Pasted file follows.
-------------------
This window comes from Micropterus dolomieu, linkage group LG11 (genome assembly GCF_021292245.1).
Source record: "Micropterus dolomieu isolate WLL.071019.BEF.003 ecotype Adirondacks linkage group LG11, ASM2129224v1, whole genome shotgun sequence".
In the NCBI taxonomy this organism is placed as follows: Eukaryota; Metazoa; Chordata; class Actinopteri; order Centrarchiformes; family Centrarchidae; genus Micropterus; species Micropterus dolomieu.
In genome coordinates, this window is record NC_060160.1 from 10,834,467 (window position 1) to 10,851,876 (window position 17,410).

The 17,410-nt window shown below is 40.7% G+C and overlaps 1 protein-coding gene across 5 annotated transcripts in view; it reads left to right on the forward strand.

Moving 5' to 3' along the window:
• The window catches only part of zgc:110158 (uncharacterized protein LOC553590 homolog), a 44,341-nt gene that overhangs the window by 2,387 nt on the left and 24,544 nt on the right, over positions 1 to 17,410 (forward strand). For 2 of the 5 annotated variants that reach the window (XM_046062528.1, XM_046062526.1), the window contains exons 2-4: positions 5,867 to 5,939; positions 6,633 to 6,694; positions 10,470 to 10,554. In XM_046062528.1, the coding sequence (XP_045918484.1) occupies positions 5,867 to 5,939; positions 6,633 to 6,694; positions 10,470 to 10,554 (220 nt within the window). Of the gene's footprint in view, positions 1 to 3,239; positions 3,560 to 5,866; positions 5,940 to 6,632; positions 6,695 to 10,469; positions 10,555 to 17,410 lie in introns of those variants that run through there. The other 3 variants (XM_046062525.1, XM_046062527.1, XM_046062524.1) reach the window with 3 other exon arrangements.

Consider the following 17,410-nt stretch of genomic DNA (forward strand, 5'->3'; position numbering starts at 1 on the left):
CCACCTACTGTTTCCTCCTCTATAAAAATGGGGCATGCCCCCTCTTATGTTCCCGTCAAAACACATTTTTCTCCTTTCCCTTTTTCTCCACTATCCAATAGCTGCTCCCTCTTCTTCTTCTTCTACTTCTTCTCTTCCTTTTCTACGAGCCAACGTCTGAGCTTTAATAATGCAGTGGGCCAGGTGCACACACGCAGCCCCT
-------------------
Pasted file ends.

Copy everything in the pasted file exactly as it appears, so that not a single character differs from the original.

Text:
This window comes from Micropterus dolomieu, linkage group LG11 (genome assembly GCF_021292245.1).
Source record: "Micropterus dolomieu isolate WLL.071019.BEF.003 ecotype Adirondacks linkage group LG11, ASM2129224v1, whole genome shotgun sequence".
In the NCBI taxonomy this organism is placed as follows: Eukaryota; Metazoa; Chordata; class Actinopteri; order Centrarchiformes; family Centrarchidae; genus Micropterus; species Micropterus dolomieu.
In genome coordinates, this window is record NC_060160.1 from 10,834,467 (window position 1) to 10,851,876 (window position 17,410).

The 17,410-nt window shown below is 40.7% G+C and overlaps 1 protein-coding gene across 5 annotated transcripts in view; it reads left to right on the forward strand.

Moving 5' to 3' along the window:
• The window catches only part of zgc:110158 (uncharacterized protein LOC553590 homolog), a 44,341-nt gene that overhangs the window by 2,387 nt on the left and 24,544 nt on the right, over positions 1 to 17,410 (forward strand). For 2 of the 5 annotated variants that reach the window (XM_046062528.1, XM_046062526.1), the window contains exons 2-4: positions 5,867 to 5,939; positions 6,633 to 6,694; positions 10,470 to 10,554. In XM_046062528.1, the coding sequence (XP_045918484.1) occupies positions 5,867 to 5,939; positions 6,633 to 6,694; positions 10,470 to 10,554 (220 nt within the window). Of the gene's footprint in view, positions 1 to 3,239; positions 3,560 to 5,866; positions 5,940 to 6,632; positions 6,695 to 10,469; positions 10,555 to 17,410 lie in introns of those variants that run through there. The other 3 variants (XM_046062525.1, XM_046062527.1, XM_046062524.1) reach the window with 3 other exon arrangements.

Consider the following 17,410-nt stretch of genomic DNA (forward strand, 5'->3'; position numbering starts at 1 on the left):
CCACCTACTGTTTCCTCCTCTATAAAAATGGGGCATGCCCCCTCTTATGTTCCCGTCAAAACACATTTTTCTCCTTTCCCTTTTTCTCCACTATCCAATAGCTGCTCCCTCTTCTTCTTCTTCTACTTCTTCTCTTCCTTTTCTACGAGCCAACGTCTGAGCTTTAATAATGCAGTGGGCCAGGTGCACACACGCAGCCCCT